by Liz O’Donnell (Boston)
Even as traditional jobs are being cut, “green” jobs are opening up, creating hot new career opportunities for executive women.
Green Jobs in the Fortune 500 & Finance
Ford Motor Company clearly recognizes the role women can play in leading sustainability efforts. The top sustainable business and engineering jobs at Ford Motor Company are filled by women. Sue Cischke, Group Vice President, Sustainability, Environment and Safety Engineering, is responsible for establishing the company’s long range sustainability strategy and environmental policy. And Nancy Gioia, who describes her job as “delivering products that make a difference every day,” is Ford’s Director, Sustainable Mobility Technologies and Hybrid Vehicle Programs. Gioia says green jobs offer “tremendous opportunities” for women. To succeed she says, “You have to perform. You have to have a personal passion to make a difference. Each and every day we can make an impact.”
Women are also showing up in senior positions at “green” funds. At Winslow Green Mutual Funds, a global growth equity fund which invests primarily in equity securities of companies that are providing solutions to environmental challenges, two women— Karina Funk and Elizabeth Levy—work in equity research. And Wendy Wendlandt is President, Green Century Capital Management and a Trustee of Green Century Funds, a family of environmentally responsible mutual funds.
Green Jobs = Meaningful Work
Women leading sustainability efforts makes sense. Many women who drop out of Corporate America to start their own companies cite the inability to align a company’s business objectives with their personal values as one of the reason’s they leave. Sustainability can be an opportunity to align personal values with meaningful work. Plus, many of the traits typically associated with women at work, are necessary in this emerging field. “We look at the world differently and we look at lifecycle differently,” says Gioia. She also points out the fact that women often manage risk differently than men, something Wall Street is starting to understand. There have been recent discussions in the financial community about balancing aggressive risk strategies, often considered a male trait, with a longer term approach to risk, typically considered a female trait. Sustainability, says Gioia, is a system and building systems requires a collaborative approach. “No one entity can get it done.”
Ellen Weinreb agrees. “Anything that has a sustainability project or strategy, it’s often a long term approach. The triple bottom line is often long term.” Weinreb, the founder of Sustainability Recruiting, helps fill sustainability positions and has consulted with companies including Levi Strauss, Hewlett Packard, and Clorox.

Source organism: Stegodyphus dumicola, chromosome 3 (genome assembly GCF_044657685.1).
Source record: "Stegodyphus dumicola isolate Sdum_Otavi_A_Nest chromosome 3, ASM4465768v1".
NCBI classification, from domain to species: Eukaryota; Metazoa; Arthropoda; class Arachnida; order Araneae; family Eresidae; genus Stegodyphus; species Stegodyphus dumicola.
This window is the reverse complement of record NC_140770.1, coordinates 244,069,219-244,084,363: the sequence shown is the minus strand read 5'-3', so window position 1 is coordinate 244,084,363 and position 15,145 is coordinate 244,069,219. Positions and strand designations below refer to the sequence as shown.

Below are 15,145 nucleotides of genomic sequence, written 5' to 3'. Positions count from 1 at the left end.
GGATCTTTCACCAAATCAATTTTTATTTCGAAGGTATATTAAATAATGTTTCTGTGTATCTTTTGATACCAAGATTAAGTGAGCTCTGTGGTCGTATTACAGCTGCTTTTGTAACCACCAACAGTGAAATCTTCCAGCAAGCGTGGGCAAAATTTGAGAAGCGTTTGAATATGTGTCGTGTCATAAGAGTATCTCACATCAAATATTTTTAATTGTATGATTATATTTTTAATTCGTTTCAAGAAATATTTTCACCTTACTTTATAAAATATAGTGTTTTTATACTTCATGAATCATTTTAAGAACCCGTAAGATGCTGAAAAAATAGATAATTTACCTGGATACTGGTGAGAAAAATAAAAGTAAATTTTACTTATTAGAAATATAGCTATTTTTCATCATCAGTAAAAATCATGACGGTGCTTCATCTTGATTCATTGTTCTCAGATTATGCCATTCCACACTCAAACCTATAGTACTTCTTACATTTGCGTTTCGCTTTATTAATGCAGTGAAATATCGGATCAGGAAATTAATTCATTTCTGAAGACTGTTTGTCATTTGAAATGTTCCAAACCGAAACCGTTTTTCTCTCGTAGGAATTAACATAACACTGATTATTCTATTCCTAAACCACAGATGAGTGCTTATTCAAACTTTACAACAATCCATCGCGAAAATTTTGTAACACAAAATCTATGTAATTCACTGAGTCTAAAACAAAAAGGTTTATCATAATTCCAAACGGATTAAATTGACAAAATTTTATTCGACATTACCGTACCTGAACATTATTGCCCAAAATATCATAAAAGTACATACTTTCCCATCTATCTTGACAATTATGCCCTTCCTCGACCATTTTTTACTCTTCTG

Becoming a “Green Leader”
In the paper “Centre for Corporate Responsibility: Who Should Head Up Your
Corporate Responsibility Approach?” published by Odgers Berndtson & The Doughty
Centre for Corporate Responsibility, co-authors Stuart Morton and David Grayson discuss the key attributes of a corporate responsibility director. They write, “Nevertheless, the background or at least aptitude for complex communications skills to enable strategic definition, team leadership and board level influence continues to be required.”
Alexia Vernon, a leadership coach and expert on socially conscious leadership, says, “Our nation is demanding green leaders who can ensure that the short and long term impacts of individual, business, and government actions on local, national, and international communities are for the greater good. This means leaders will need to possess such traditional female traits as balancing vision and mission, effective communication, consensus building, and ethical decision making to carry out these roles successfully.” Vernon cites Environmental Social Responsibility Officer and Environmental Attorney as two of the best green jobs for women.
“Green jobs include any job that is good for society, generates a profit, and honors the environment. While many green labor jobs may go to men, women will be as qualified, if not more so, for the many positions necessary to facilitate and sustain our nation’s transition to a green economy,” says Vernon.
Vernon suggests women interested in green careers conduct informational interviews with officers in the companies where they seek employment to learn more about the opportunities. As Kate Winkler, Senior Director and Chief Sustainability Officer at EMC Corporation, says in a blog post about a typical day on the job, “…if, like me, you thrive on adventure, surprise, and occasional lulls scattered between periods of frantic activity, then this may be just the ticket. So what do you think – does it sound like the life for you?”